In fact most of our luggage pertains to her.  As well as her car bed there is her proper bed, with pillow.  The violet coloured fleecy blanket on top of our (single, small) suitcase is the one which we have to have to spread on our bed so she can come up and join us when we have tea in the morning (don't tell the B&B and gîte owners where we stay, at least we try to save their beds from dog hair).  As well as this there is her food, bottles of water to go in the car, her bowls to eat and drink out of, her brush, her towels in case she gets wet, her ear and eye drops, pain killers in case she twists or sprains anything or gets ear-ache, her healthy treats and the carrots she has bits of when we have our early evening  drink. Have I left anything out? Oh yes, car lead and two extending leads. 

Anyway, she certainly enjoys it when we get there.  You can tell because she does this a lot: what we call Doing a Mad Dog, which involves rolling around on her back waving her legs about and making very fearsome and gruesome noises.  We respond by saying 'Have we got a Mad Dog? Mad Dog, Mad Dog!'

Sometimes she then gets a bit embarrassed and rights herself, especially if she thinks she might be being photographed.

Other times she doesn't and the performance moves on to a new phase.  But I think I've said enough.

She makes us make ourselves ridiculous, we know.

More on the trip anon.

Wednesday, September 14, 2011

Flight 4: littoral

And finally, more shoreline shapes.


So that's about it, I hope I've done it justice.  I wanted to get it finished before our September trip to Kerbiriou for Tom's birthday, on which we are off tomorrow.  I'm such a spoiled brat.

The full collection of photos from the plane trip is on Picasa web albums here.  

Thanks again to BB and Mrs BB, and to everyone for such an enthusiastic response.

Back in a few days. 

Flight 3: plotted and pieced

As promised, more pictures patchworked.

Tuesday, September 13, 2011

Flight 2: miticulture

I've long been somewhat aesthetically taken with with mussels and their cultivation, visual as well as gustatory; here's a previous photo post about them.

This went a stage further on looking down at the mussel beds from the air.  We must have been quite lucky with the state of the tide, so that their serried rows hovered visible just below the surface in the aqua- and ultramarine of the bay, their graphic, human-ordered geometry offsetting the random figuring and curves of the rocks and shoreline.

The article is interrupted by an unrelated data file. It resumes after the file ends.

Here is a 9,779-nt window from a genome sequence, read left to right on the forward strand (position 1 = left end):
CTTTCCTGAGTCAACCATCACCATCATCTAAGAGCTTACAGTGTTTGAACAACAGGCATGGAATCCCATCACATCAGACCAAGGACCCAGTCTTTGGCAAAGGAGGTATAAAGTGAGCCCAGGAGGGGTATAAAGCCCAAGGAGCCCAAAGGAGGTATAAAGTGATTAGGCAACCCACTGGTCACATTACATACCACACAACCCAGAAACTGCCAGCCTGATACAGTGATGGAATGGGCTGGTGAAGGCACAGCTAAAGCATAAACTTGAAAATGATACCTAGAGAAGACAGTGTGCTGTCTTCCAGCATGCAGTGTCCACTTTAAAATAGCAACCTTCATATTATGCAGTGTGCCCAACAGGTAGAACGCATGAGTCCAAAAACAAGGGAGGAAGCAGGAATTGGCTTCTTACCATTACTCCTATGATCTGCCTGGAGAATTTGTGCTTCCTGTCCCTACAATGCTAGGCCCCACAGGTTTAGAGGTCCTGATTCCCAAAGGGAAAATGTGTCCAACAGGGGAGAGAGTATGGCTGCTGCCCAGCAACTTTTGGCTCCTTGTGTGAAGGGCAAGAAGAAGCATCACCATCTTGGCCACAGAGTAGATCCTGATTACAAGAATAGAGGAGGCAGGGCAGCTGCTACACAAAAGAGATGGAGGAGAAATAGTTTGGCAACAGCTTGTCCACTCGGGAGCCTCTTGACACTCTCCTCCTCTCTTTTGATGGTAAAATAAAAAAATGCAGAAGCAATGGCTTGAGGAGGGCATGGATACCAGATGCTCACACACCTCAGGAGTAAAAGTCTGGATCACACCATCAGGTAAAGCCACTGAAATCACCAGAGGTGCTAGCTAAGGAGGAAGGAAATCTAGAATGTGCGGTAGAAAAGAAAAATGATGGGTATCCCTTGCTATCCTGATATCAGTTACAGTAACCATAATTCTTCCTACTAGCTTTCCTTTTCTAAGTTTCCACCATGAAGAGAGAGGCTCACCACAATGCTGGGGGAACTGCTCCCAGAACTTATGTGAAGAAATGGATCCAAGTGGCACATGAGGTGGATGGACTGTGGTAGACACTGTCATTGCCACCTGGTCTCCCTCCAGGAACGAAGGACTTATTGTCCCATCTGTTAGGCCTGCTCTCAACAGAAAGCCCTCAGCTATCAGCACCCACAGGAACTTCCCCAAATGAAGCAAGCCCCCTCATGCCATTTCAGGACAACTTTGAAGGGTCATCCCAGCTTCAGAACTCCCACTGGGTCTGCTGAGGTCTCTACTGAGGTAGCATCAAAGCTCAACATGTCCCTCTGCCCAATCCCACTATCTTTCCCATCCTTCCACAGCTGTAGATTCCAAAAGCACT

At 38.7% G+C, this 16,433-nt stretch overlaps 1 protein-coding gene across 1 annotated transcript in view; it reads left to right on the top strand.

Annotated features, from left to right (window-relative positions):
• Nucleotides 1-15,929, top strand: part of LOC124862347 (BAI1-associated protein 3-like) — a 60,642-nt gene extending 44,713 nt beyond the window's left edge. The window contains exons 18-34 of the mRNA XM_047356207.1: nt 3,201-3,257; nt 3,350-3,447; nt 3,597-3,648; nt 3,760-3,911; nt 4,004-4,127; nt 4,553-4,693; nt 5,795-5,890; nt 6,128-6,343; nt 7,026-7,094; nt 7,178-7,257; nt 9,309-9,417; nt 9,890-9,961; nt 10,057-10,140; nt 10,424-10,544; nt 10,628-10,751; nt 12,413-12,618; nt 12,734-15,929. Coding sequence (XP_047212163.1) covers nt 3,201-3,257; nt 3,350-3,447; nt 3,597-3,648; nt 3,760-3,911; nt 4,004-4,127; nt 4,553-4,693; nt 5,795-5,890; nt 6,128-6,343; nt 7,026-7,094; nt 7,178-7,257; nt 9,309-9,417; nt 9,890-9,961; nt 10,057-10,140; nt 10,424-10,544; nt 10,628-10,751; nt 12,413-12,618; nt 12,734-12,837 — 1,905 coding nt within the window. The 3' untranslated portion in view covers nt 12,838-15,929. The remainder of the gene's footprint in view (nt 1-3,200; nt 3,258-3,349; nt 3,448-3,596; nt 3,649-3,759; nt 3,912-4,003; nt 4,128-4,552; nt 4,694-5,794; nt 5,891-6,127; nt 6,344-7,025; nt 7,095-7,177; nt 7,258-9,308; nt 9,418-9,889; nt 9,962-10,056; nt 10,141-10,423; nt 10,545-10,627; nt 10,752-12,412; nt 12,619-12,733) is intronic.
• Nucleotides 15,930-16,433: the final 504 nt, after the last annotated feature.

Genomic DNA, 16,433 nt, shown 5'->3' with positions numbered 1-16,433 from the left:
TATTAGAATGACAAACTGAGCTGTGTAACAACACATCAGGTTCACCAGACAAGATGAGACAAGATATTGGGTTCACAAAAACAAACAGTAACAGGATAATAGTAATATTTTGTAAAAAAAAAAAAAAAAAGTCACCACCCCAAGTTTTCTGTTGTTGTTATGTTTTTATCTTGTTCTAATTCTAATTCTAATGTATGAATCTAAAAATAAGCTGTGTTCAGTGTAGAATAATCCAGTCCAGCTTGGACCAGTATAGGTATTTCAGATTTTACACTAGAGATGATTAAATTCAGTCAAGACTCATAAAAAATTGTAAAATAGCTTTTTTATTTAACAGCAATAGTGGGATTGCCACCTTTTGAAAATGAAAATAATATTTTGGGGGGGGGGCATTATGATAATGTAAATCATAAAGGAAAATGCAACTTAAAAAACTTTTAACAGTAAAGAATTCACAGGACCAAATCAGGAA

I took a lot of pictures of these, and make no apology for including a lot of them here. 


Studying the satellite imagery of the coast here also, it becomes apparent just how extensive the mussel fields are, miles and miles of inshore waters delicately striated with them. One tends to think that human dominion ends at the edge of the land, that the islands stand in untamed ocean where fishermen and mariners take their chances on the surface, whereas often they are almost joined to the mainland by areas of miticulture, plotted and marked out by human agency, made mysterious in their partial concealment by the rise and fall of the tide.

I've heard though, that shell fish in general and mussels in particular, as well as being good and healthy food are relatively sustainable and ecologically benign in their cultivation, especially compared with rapacious over-exploitation of totally wild fish species or other more toxic forms of fish farming, which I rather hope is true, as not only do I love eating them but find the sight of the mussel beds rather beautiful and fascinating.

Monday, September 12, 2011

Flight 1

So off we flew over Trébeurdan and Trégastel,

and over this spine of an empty island called the Île de Tomé.

and on towards Paimpol.  This island above is the Île de Béniguet,

which lies next to Bréhat, where Heather Dohollau lived for many years and which was the inspiration for many of her poems:

at the first sight of the island
among an excess of fragments
like a Leonardo painting 
or a Patinir

I've picnicked by that boathouse on  Bréhat, but it looks like there's no one there today.

This is the Île de St Riom, an old monastic settlement, its owner is restoring the monastery buildings, which you can just see,

And this is the Abbaye de Beauport, which was the mother house of the St Riom foundation where mediaeval pilgrims on the Camino coming from Britain, first came ashore on the continent.

We travelled on down the coast, the western side of the Bay of St Brieuc.

In truth, despite poring over Google Earth and the Michelin atlas, I couldn't identify every place we saw.  The port above is St Quay Portrieux.

It struck me how little we know this coast in detail, with its varied beaches and small cliff top roads, though we drive much further afield to explore sea-girt corners and interesting by-ways.  We should remedy that.

We flew back to Lannion over the Trieux estuary,

with the elegant suspension road bridge at Lézardrieux in the distance.

We flew over woods and fields, see the row of beehives in the heathlands above,

and saw people growing things,

and cropping and packing the things they grew.

And most and best of all the iridescent, silky sea,

and the endless, enamelled, shapes and patterns and textures of the coast, and its natural and human life and movement.

How lucky I am to live here, and how lucky to have friends who want to help me see it in a new way.

So that was the itinerary, but needless to say I took many more photos, so I will post more over the next few days.  Because it was such a wonderful experience, I am loath to discard any, however mediocre and blurry, so may end up making patchworks out of scraps and snippets.

(And this is my second attempt at this post.  A catastrophic glitch occurred owing to working on two computers at the same time, and all the text was lost, so this one is rather terser than the first version, with fewer links, for which my apologies.)